I’ve had to deal with my first academic dishonesty (AD) case of the semester this week. I won’t blog about the details, but suffice to say that this time it was plagiarism; a student copied some examples from a couple of web sites and submitted it as his/her own work. (I am now in the habit of typing any suspicious written work into Google to check for plagiarism, and that’s how I caught it this time.) In the…
October 8, 2007, 3:34 pm
OK, commenters, you win. My proposal for extending the punishment for academic dishonesty is probably too
draconian fascist much like walking the plank strict. Even if I fixed the “five-game suspension” problem for athletes, I admit most students caught in academic dishonesty aren’t cold-blooded cheaters but basically good people who are naive to the ways of college and have gotten themselves talked into thinking that cheating is acceptable if one can sort of morally justify it. And as such, they don’t need the full force of the sanctions that I proposed to get the lesson across.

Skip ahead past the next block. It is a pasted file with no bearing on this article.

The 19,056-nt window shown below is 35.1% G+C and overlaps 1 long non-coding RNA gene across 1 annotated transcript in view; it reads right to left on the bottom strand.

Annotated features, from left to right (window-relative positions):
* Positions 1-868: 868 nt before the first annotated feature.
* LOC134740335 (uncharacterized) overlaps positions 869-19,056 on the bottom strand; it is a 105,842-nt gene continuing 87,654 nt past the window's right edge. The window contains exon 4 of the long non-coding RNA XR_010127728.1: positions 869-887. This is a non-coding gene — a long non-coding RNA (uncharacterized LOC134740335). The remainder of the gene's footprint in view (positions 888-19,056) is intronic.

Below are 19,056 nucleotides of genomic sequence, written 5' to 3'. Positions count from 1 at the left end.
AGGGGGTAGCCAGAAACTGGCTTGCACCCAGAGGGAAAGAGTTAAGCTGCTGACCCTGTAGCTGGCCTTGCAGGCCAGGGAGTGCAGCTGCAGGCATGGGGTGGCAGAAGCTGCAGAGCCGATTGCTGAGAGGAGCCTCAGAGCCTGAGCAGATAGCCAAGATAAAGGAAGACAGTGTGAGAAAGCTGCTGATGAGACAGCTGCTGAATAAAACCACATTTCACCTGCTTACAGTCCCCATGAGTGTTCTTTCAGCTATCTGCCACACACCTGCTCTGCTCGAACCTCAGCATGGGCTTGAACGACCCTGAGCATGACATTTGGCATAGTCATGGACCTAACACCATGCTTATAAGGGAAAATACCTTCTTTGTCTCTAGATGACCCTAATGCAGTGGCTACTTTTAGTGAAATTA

But at least at my college, the professor reserves the right to suggest withholding parts of the standard penalty for academic dishonesty. While I always report academic dishonesty to the Dean, and while I have done so at least once a semester ever since I started working here, in fact I have almost never…
October 2, 2007, 8:54 pm
My college’s official policy on academic dishonesty (cheating, plagiarism, and the like) goes as follows. When a student is “convicted” of academic dishonesty on a course assignment and it is their first offense, then:
- The student receives an automatic “0″ on the assignment.
- The student’s final letter grade in the course is reduced by one full letter. (An earned B- becomes a C-, etc.)
And should the student ever commit academic dishonesty a second time, the student is expelled.
This policy is pretty typical of a lot of colleges. But I am beginning to think it doesn’t go far enough. Here’s what I am thinking ought to happen to a student caught in academic dishonesty:
- The student gets a grade of “0″ on the assignment and a reduction of one letter on the final grade, as is currently the case.
- The student is barred for one year from holding any officer position in any official…